Notes From Japan
A few environmental observations from my family vacation in Tokyo. The first is an obvious one: Tokyo’s public transportation system is a marvel. Several American cities have admirable subway systems but what is so impressive about Tokyo’s is the sheer area it covers. It’s the largest subway and train system in the world. No American subway system comes close to covering the geographic space of the Tokyo system and no American city as sprawling as Tokyo can boast of comparable public transit.
Second, the city is not only unbelievably clean but manages to be so with virtually no visible trash cans or ash trays. It’s quite amazing — it’s common place, for example to see people standing outside smoking but I have yet to see a cigarette butt on the ground and have spotted almost no ashtrays. I’ve previously written about my skepticism that social norms drive a significant amount of environmental behavior — particularly inconvenient behavior — but clearly norms differ across cultures. Residents of Tokyo have to go to some lengths to dispose of trash yet are clearly willing to do so judging from the spotless streets. The cleanliness of the city is helped by the relative lack of take out food.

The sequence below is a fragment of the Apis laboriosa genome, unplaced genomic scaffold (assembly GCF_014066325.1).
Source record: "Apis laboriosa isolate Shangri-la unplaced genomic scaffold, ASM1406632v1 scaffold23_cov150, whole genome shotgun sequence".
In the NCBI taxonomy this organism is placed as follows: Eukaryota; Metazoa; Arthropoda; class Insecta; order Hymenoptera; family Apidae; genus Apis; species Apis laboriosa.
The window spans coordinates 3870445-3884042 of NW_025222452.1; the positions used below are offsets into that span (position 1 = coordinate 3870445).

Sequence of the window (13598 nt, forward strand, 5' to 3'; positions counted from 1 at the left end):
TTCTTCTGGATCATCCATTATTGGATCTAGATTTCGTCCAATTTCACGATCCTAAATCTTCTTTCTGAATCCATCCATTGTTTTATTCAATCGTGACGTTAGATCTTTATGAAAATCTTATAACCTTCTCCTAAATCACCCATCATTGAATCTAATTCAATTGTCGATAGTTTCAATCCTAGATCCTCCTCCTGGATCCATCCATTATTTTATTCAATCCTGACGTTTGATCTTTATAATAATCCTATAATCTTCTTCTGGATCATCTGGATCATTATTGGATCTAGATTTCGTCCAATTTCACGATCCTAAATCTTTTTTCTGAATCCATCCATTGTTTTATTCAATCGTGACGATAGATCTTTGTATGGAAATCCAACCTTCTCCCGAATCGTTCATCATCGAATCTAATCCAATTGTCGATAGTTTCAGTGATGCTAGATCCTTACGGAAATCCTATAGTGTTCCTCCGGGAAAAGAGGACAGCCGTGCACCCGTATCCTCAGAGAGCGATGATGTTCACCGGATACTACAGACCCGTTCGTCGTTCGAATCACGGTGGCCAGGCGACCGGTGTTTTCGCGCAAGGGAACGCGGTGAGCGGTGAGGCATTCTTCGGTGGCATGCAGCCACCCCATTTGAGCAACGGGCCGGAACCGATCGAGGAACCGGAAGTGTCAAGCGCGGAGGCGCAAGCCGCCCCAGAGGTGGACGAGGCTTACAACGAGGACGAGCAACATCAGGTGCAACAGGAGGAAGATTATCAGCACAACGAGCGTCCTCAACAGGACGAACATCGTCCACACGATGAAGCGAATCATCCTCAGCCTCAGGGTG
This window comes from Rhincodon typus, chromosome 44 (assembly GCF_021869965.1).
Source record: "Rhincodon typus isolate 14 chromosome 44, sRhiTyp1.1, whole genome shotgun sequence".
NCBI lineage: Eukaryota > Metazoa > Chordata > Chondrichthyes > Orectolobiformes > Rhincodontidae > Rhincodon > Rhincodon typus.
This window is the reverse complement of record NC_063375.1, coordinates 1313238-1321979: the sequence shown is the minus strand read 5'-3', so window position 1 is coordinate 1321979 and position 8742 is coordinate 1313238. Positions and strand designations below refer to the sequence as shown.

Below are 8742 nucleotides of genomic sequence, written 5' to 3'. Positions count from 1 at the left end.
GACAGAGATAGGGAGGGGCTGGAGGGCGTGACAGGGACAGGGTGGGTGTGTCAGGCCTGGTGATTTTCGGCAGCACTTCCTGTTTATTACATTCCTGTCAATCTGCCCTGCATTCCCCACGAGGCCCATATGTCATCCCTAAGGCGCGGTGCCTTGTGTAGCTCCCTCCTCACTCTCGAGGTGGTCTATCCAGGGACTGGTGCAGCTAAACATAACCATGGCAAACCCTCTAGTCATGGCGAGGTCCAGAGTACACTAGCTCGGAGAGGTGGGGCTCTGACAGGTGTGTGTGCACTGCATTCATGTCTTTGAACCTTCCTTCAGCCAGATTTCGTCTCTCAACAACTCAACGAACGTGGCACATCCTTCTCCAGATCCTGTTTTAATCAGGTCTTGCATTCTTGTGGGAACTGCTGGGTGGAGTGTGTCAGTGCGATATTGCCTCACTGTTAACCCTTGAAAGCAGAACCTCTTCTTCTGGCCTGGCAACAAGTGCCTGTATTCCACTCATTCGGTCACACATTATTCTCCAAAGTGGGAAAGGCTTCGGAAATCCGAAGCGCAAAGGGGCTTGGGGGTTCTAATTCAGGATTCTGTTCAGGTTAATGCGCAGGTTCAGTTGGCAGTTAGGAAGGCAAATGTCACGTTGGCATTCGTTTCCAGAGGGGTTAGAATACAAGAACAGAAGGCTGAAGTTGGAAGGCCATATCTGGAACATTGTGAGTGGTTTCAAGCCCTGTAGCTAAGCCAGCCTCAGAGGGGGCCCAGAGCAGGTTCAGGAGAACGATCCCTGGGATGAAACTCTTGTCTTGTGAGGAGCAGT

Third, the Japanese have hybrid buses. As Jonathan previously noted, public buses in India run on CNG (this is also true in Los Angeles). So as American cities replace and update their fleets they’ll have some green options to choose from.
And finally, given Tokyo’s density and its spectacular public transportation system, its per capita carbon footprint is obviously smaller than most American cities. Japan’s per capita greenhouse gas emissions are less than half of the U.S.’s.
Ann Carlson is the Shirley Shapiro Professor of Environmental Law and the co-Faculty Director of the Emmett Institute on Climate Change and the Environment at UCLA School…READ more